Wednesday, January 23, 2008

To the vultures...

Because I've decided I'm sick of the media, sick to the morbid curiosity that surrounds us, that permits paps to stalk people, I'm sending the following to a few media outlets in hopes that Ledger's death won't be turned into the circus that Anna Nicole's was. I invite you to join me, to encourage these outlets to finally show some class. Not holding my breath, but you lot know I'm an optimist.

Sending to:

OK Magazine:

Or write: New York Office: 475 Fifth Avenue, New York, NY 10017
Phone: 212 672 0800

Los Angeles office:
9250 Wilshire Boulevard
Beverly Hills, CA 90212
Phone: 310-860-1160

Chicago office:
205 N Michigan Ave
Chicago, IL 60601
Phone: 312-233-4446

US Magazine: it looks like you have to sign up to comment - here

In Touch:

Life & Style:



We live in a world that has lost its collective conscience. There are intermittent expressions of sympathy, the comprehensive well of consideration when tragedy occurs, when the world is in mourning or when thousands are snatched away by the clutches of death. But on the whole, society has forgotten its purpose, its sense of compassion. It has been replaced by fixation, by the fetish of curiosity. In every era there has been a class system that turned the common man into a thief, striving for a small taste of infamy, a glance into a blessed life not granted to all. The Greeks had their Gods, the Elizabethans, their Virgin Queen and now we, the dregs of the morbidly curious, cling to the smallest bit of scandal, the deconstruction of a fairytale life. We have become vultures seeking decay, grave robbers sifting through the dirt and rot to consume what remains of a charmed life. It is time that we reevaluate our missing souls, that we recapture the generosity of the past, that we refuse the pariah-ruled industry of the media.

Our society is filled to the brim with hunkering, stealthy “photographers,” hungry for the most embarrassing, most incriminated picture of a fallen star, which he’ll sell to the highest bidder. At night, he will sleep without any semblance of guilt, without any thought of whose life he has destroyed in the process of filling his pocket.

We allow them to exist.

We encourage their stalking nature, approve of their guiltless actions, and perpetuate their necessity. We adore a starlet, praise her too-thin frame, demand a glimpse into her personal life, insinuate ourselves- as if it is somehow our right- into her life, desperate to know her every move, assuming her choices are her own, that her privacy is now public domain. In the same breath, we laugh at her poor decisions, ridicule her for her mistakes as though she should be perfect, as though we are, passing judgment, casting blame as if it is our God-given right. Her sins become public property, her death our personal business and when she is gone, when her young life has spun from Fairytale to chaos, finally landing in eternal loss, we forget that we once loved her, that we allowed her soul to be raped, her privacy obliterated.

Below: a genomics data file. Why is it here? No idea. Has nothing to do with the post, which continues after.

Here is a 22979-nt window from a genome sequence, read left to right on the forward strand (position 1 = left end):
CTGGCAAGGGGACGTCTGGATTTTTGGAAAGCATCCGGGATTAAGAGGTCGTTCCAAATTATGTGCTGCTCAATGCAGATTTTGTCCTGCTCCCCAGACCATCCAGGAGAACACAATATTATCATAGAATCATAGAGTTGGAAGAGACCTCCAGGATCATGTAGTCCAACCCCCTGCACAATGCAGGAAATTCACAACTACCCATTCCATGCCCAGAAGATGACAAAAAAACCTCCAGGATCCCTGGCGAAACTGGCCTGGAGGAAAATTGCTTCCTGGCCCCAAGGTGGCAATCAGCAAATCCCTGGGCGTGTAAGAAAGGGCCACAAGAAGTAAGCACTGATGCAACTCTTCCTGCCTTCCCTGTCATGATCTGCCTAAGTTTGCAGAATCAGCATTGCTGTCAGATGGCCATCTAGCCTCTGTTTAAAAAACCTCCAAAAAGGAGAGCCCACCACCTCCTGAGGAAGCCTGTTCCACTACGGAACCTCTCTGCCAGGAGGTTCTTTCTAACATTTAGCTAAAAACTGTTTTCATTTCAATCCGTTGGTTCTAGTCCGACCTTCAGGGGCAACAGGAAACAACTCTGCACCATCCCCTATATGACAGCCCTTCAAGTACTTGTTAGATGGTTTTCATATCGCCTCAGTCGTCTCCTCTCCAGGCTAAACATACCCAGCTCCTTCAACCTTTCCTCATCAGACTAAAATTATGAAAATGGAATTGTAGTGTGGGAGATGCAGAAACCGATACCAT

Today a little girl lost her father. She will never remember his touch. She will never feel the joy of his pride as she journeys through life. He will never hold his grandchildren, never feel nostalgic for his little girl when she holds a degree in her hand. He will never kiss her cheek and grant his blessing as she leaves his side and stands next to her husband.

Rather than obsessing about this very private loss, take a stand, be original and refuse to invade in this family’s sorrow. Turn down pictures of the corpse; ignore images of the weeping mother, the stunned former lover. Leave them to absorb the sinking hole of this loss, let them mourn in peace. Take a small step toward the restoration of the collective conscience, help reinstate the absent sympathy of the human condition.

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